>                                            . The ready
> availability of USB to serial converters suggests that their
> lack is due more to marketing and cost saving than to lack of need.

But you're not the typical user, and nor am I. If 1 in 50 customers have a
need for a serial port, then it's better to use a USB adaptor. Yes, it's
cost saving for the manufacturer, but the 49 customers who don't want a
serial port will get a cheaper product.


On a second note though, the serial port is just the first thing to go. PC
manufacturers have plans to rid pc's of pretty much all legacy hardware io
in the next few years. In particular, this includes PS/2 - you'll soon need
to have a USB keyboard and mouse.


Jon

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2004\04\15@054355 by Russell McMahon

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> On a second note though, the serial port is just the first thing to go. PC
> manufacturers have plans to rid pc's of pretty much all legacy hardware io
> in the next few years. In particular, this includes PS/2 - you'll soon
need
> to have a USB keyboard and mouse.


Just added a USB keyboard to a system a week ago.
Took it off again within a day.
Reason: I'm currently multi-booting with either WIN98 and WIN XP and WIN98
is the 2nd choice. To make a choice other than the default the user has to
use the keyboard. The USB keyboard doesn't come alive until AFTER the O/S
has booted. Obvious but stupid. Also, how would you eg alter system settings
or select startup option? If they remove the PS/2  port then they MUST
enable the USB at some level in firmware at boot time OR radically alter
boot philosophy.


       Russell McMahon

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2004\04\15@054941 by Denny Esterline

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Check in your bios settings, usually there's an option to enable USB
keyboard support just for this particular problem.

Right off hand I forget what they name it, but I think it's something like
"USB Keyboard enable" or "USB -> BIOS/OS". Just poke around it should be in
there.

-Denny


> > On a second note though, the serial port is just the first thing to go.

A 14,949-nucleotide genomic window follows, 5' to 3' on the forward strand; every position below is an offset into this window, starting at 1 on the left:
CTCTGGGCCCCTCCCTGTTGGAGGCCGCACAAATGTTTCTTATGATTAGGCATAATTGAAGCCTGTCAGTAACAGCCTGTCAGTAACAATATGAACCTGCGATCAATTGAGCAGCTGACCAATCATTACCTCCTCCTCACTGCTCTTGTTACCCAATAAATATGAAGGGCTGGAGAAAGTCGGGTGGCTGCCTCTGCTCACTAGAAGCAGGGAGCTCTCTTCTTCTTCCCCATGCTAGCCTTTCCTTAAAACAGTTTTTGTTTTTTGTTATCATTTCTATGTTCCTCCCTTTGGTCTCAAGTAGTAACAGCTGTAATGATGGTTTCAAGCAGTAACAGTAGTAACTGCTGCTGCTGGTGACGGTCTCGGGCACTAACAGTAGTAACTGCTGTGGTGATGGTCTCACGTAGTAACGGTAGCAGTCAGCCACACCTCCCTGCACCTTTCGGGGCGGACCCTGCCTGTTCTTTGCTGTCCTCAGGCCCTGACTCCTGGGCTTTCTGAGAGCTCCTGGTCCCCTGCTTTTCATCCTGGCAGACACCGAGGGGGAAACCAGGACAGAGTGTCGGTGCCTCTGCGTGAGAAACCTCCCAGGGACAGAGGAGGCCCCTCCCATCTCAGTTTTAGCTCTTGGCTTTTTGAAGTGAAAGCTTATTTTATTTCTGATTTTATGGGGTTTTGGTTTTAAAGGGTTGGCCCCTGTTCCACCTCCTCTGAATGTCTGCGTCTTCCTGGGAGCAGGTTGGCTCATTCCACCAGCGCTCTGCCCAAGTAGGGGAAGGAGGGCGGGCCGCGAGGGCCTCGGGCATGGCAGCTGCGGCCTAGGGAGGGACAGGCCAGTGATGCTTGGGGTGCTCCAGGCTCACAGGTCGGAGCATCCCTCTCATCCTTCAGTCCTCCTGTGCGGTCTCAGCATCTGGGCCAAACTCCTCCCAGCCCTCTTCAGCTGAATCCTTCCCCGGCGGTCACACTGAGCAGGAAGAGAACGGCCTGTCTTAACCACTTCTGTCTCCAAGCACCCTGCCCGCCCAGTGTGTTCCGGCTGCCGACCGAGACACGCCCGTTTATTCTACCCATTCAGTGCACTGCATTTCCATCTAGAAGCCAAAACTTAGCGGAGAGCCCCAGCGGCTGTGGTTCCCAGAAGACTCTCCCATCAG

PC
> > manufacturers have plans to rid pc's of pretty much all legacy hardware
io
> > in the next few years. In particular, this includes PS/2 - you'll soon
> need
> > to have a USB keyboard and mouse.
>
>
> Just added a USB keyboard to a system a week ago.
> Took it off again within a day.
> Reason: I'm currently multi-booting with either WIN98 and WIN XP and
WIN98
> is the 2nd choice. To make a choice other than the default the user has
to
> use the keyboard. The USB keyboard doesn't come alive until AFTER the O/S
> has booted. Obvious but stupid. Also, how would you eg alter system
settings
{Quote hidden}

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2004\04\15@062435 by Robert L Cochran

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Use a bootloader such as the Grub bootloader. I've been using Grub to
dual boot between Windows and Linux for a long time now. Keyboard works
fine long before the OS boots.

Mine is a PS/2 keyboard, not USB, so maybe I'm putting my foot in m
mouth here.

Bob Cochran


Russell McMahon wrote:

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2004\04\15@101931 by Shawn Wilton

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Nah, not a salesman.  In fact, they're removing them so they can shrink
the sizes of the machines coming out.  Costs is only a single factor.
Size however is a major factor.


Shawn Wilton
Junior in CpE
MicroBiologist

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Russell McMahon wrote:
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2004\04\15@102138 by Shawn Wilton

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Legacy USB support in ASUS


Shawn Wilton
Junior in CpE
MicroBiologist

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Denny Esterline wrote:
{Quote hidden}

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2004\04\15@102139 by Bob Ammerman

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Newer PCs can provide BIOS support to make a USB keyboard look like a PC2 at
the BIOS/SETUP/DOS/WIN9X level.

Bob Ammerman
RAm Systems

{Original Message removed}